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Tuesday, November 16, 2010

Just a Little Drop of my Reign here...

What does it mean to make a story about a slice of life, and to make it believable in a writer’s work? What writers of cinema call Verisimilitude, is the subject of my interest at present, and why I am so enamored with screenwriters: we can’t live without them. Why, because good writers make the difference between an A-movie, and a passive B-movie, and even sometimes the movie that is labeled a Sleeper.




A-movies are great movies, and may become classics. Much of the time, these movies are liked by essentially EVERYone, and EVERY aspect of the movie has exceptional qualities: the dialogue, the plot, the character dimensions, even the scenery or the location or the scenes' tropes to reflect the meaning of the plot or story. But sometimes the movie is great simply because it holds human value, so deeply that people can’t stop seeing it, talking about it, or even draw a cult about it. Think of some of these movies, and think about why people like them—they STICK to one’s mind, and sometimes one’s soul.



Movies may be entertaining, and many people ONLY see the entertainment value in them. But movies are also life-changing. Some people have learned so much from them. Sometimes, they can make a person change direction, or gain strength to go forward toward some new adventure: travel, love, sacrifice, new insight toward someone or something in their life. THAT is an A-movie.



B-movies are entertaining, but an A-movie will give more than you expect. B-movies may try new actors/actresses, or new ideas on the public. A-movies use themes and tried and true plots, or perhaps just make an old value or truth of something SEEM new, presented in a new perspective. These are the kind of movies that are known to be lasting and moving in some way.



I like to think I can recognize A-movies. I’ve got a whole list of them in my mind, some of which are “Road to Perdition,” “Gladiator,” “Jerry Maguire,” or “Hoosiers,” to name a very small few. But then, there are the Sleepers, too. Sleepers may never gain the level of A-movies, but they gain something so unique. Why are THEY called Sleepers, anyway?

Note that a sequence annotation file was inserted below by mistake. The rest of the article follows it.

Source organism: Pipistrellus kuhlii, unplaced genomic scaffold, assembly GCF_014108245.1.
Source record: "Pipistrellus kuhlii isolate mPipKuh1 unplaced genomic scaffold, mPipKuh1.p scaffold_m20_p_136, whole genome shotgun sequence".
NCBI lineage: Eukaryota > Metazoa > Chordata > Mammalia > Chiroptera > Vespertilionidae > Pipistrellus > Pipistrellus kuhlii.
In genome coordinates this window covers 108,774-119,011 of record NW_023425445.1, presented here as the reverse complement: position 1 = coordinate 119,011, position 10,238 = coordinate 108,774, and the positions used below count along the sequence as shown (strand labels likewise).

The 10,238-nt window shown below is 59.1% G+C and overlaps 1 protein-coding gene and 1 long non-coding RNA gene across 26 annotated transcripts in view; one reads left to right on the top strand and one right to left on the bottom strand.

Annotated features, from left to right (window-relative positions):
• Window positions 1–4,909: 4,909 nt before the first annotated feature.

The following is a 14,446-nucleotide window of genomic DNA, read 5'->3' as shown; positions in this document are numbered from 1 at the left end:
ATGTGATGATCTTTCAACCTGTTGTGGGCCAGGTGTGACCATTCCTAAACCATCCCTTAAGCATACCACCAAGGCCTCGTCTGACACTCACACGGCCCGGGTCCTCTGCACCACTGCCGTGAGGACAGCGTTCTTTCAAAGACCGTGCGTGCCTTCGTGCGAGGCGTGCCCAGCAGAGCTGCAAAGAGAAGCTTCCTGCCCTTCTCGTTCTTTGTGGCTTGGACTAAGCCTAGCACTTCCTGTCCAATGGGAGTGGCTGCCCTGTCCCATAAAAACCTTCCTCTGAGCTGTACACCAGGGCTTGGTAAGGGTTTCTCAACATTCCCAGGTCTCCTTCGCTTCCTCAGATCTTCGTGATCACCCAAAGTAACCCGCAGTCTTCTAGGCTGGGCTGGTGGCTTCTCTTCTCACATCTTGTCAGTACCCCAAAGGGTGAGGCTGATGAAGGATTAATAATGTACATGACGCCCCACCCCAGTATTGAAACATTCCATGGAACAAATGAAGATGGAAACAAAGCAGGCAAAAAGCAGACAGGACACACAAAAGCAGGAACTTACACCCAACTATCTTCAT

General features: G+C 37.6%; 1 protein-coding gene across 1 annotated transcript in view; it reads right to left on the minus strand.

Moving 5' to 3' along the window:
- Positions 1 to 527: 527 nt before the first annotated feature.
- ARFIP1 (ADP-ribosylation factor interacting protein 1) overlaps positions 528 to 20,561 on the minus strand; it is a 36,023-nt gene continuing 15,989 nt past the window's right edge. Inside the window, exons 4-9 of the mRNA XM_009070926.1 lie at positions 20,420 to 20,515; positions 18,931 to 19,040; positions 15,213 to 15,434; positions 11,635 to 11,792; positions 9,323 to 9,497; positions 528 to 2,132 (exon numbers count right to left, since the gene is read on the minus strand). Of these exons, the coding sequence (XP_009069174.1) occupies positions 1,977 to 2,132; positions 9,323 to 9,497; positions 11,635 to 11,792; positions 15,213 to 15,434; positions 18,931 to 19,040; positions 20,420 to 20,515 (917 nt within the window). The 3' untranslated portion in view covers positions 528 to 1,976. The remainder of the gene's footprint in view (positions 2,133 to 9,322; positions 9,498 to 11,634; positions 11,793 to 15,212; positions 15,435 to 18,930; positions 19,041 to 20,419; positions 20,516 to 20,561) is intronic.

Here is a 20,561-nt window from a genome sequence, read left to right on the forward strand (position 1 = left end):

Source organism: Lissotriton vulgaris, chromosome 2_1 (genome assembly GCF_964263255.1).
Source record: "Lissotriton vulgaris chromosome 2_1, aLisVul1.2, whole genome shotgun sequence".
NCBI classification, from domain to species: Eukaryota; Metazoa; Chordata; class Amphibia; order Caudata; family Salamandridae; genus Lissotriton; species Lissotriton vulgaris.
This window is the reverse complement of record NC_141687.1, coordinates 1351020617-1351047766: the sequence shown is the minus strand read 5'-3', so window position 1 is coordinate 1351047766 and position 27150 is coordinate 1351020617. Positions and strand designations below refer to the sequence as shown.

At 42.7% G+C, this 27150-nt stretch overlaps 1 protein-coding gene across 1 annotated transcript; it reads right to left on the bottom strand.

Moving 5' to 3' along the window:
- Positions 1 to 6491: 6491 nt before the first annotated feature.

They usually are movies that do not get a lot of publicity, perhaps because they come in the wrong season of movie-going, or maybe the publicity is not showing well, or the title doesn’t affect the potential audiences, or maybe a current crisis in real life overshadows its coming out, and no one notices it, or maybe they are about something that people THINK they won’t be interested in, perhaps because of the wrong title, or unknown actors. But, given a few people with a penchant for quality movies, and word of mouth, they become popular as time goes by, and may even make it to the status of “Classic Movie.” Some surprise the public and maybe the Academy Awards make us aware of them. I’m reminded of “Sideways,” which had lesser known actors, who are known NOW because of the movie, which would fall under the heading of a Sleeper. It won an academy award for best original screenplay. It was followed by another Sleeper, called “Bottle Shock,” because the producers were smart enough to notice that people liked the theme. Sleepers work in the same manner as A-movies: they last long in the mind of the movie fans. They do something deeper than JUST entertain. The theme may be so enlightening or insightful, that we remember even the unknown or lesser known actors/actresses, and those actors/actresses suddenly become known—much like in A-movies, where the KNOWN actors become even greater in the public’s esteem.



Like Literature, like History, Movies are a part of our culture, and we learn a lot from them. Some, as I said before, are entertaining, and that’s okay, too. But those that leave their mark on our memories or hearts; those are the ones that are as important to us as Literature or History. Movies are a wonderful invention. Look for A-movies and Sleepers and make it a night out that is more than just a time-killer. Make your movie night an education.

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